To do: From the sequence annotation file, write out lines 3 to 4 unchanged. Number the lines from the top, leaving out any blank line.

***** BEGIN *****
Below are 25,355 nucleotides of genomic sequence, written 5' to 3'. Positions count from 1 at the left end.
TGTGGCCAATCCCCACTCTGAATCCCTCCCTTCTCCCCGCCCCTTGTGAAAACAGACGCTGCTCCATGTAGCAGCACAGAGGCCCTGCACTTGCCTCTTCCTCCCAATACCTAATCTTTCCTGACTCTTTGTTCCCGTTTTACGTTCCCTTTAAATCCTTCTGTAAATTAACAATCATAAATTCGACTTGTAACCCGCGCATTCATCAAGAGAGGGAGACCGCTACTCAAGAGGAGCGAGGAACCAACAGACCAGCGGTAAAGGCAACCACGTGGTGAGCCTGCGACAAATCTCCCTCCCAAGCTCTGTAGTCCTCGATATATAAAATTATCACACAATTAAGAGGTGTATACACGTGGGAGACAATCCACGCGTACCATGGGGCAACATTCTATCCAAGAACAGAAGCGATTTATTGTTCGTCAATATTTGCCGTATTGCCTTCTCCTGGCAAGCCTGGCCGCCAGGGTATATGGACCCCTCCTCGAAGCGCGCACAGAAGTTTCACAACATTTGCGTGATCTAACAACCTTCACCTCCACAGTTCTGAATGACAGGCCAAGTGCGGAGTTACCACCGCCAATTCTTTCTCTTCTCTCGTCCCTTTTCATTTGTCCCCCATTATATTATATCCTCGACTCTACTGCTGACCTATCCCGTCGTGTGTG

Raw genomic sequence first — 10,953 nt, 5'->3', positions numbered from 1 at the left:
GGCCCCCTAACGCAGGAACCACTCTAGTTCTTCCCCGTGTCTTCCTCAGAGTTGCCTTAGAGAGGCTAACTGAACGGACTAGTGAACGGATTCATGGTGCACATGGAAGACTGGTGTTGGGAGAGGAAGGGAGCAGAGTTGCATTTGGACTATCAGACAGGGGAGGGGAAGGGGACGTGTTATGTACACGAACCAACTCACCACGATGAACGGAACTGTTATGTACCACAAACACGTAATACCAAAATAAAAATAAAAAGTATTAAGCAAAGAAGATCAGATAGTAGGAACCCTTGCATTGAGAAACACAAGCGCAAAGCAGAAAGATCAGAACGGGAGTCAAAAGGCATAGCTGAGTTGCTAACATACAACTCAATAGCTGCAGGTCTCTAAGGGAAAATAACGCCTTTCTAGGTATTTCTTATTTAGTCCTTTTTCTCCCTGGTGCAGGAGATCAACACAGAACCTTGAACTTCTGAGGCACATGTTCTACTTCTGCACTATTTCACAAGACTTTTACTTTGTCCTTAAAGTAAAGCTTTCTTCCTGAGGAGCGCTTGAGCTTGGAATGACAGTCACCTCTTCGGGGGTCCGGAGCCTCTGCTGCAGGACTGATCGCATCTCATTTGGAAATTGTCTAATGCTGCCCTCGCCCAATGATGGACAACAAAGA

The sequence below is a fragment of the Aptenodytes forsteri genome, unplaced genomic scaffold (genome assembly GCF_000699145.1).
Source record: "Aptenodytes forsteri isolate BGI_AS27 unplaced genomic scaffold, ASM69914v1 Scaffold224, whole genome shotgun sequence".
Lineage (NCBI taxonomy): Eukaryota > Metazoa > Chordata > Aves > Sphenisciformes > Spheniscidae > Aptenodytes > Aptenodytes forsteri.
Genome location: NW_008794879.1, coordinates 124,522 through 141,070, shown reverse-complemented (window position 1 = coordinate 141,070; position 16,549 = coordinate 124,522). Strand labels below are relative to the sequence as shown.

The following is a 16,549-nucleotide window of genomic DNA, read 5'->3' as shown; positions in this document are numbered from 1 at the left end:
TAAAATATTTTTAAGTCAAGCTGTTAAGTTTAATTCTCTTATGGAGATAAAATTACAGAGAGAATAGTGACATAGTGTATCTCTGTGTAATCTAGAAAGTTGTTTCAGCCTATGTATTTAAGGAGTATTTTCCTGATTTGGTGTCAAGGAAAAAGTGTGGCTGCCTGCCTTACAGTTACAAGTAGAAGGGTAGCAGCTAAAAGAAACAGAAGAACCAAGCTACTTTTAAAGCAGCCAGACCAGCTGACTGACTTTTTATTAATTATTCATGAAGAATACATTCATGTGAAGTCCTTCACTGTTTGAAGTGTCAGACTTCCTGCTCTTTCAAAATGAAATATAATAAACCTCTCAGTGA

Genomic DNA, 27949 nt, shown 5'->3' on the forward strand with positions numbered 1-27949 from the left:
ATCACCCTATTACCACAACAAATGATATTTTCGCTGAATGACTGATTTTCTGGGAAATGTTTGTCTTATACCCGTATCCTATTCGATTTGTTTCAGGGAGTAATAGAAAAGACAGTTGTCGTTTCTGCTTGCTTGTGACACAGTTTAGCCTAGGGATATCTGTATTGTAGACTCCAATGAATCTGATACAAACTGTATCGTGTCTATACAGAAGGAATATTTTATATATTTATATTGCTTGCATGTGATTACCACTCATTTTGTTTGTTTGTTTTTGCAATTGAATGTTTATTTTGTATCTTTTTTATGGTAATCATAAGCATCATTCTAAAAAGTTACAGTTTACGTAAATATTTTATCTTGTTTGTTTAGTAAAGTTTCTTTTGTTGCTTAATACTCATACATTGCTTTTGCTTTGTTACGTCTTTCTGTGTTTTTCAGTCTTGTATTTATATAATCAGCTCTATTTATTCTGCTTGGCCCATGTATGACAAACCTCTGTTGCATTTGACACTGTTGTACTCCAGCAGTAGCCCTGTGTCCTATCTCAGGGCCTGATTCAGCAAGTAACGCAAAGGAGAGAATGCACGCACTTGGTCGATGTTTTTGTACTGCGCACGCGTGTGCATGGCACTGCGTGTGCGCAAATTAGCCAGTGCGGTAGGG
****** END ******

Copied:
Raw genomic sequence first — 10,953 nt, 5'->3', positions numbered from 1 at the left:
GGCCCCCTAACGCAGGAACCACTCTAGTTCTTCCCCGTGTCTTCCTCAGAGTTGCCTTAGAGAGGCTAACTGAACGGACTAGTGAACGGATTCATGGTGCACATGGAAGACTGGTGTTGGGAGAGGAAGGGAGCAGAGTTGCATTTGGACTATCAGACAGGGGAGGGGAAGGGGACGTGTTATGTACACGAACCAACTCACCACGATGAACGGAACTGTTATGTACCACAAACACGTAATACCAAAATAAAAATAAAAAGTATTAAGCAAAGAAGATCAGATAGTAGGAACCCTTGCATTGAGAAACACAAGCGCAAAGCAGAAAGATCAGAACGGGAGTCAAAAGGCATAGCTGAGTTGCTAACATACAACTCAATAGCTGCAGGTCTCTAAGGGAAAATAACGCCTTTCTAGGTATTTCTTATTTAGTCCTTTTTCTCCCTGGTGCAGGAGATCAACACAGAACCTTGAACTTCTGAGGCACATGTTCTACTTCTGCACTATTTCACAAGACTTTTACTTTGTCCTTAAAGTAAAGCTTTCTTCCTGAGGAGCGCTTGAGCTTGGAATGACAGTCACCTCTTCGGGGGTCCGGAGCCTCTGCTGCAGGACTGATCGCATCTCATTTGGAAATTGTCTAATGCTGCCCTCGCCCAATGATGGACAACAAAGA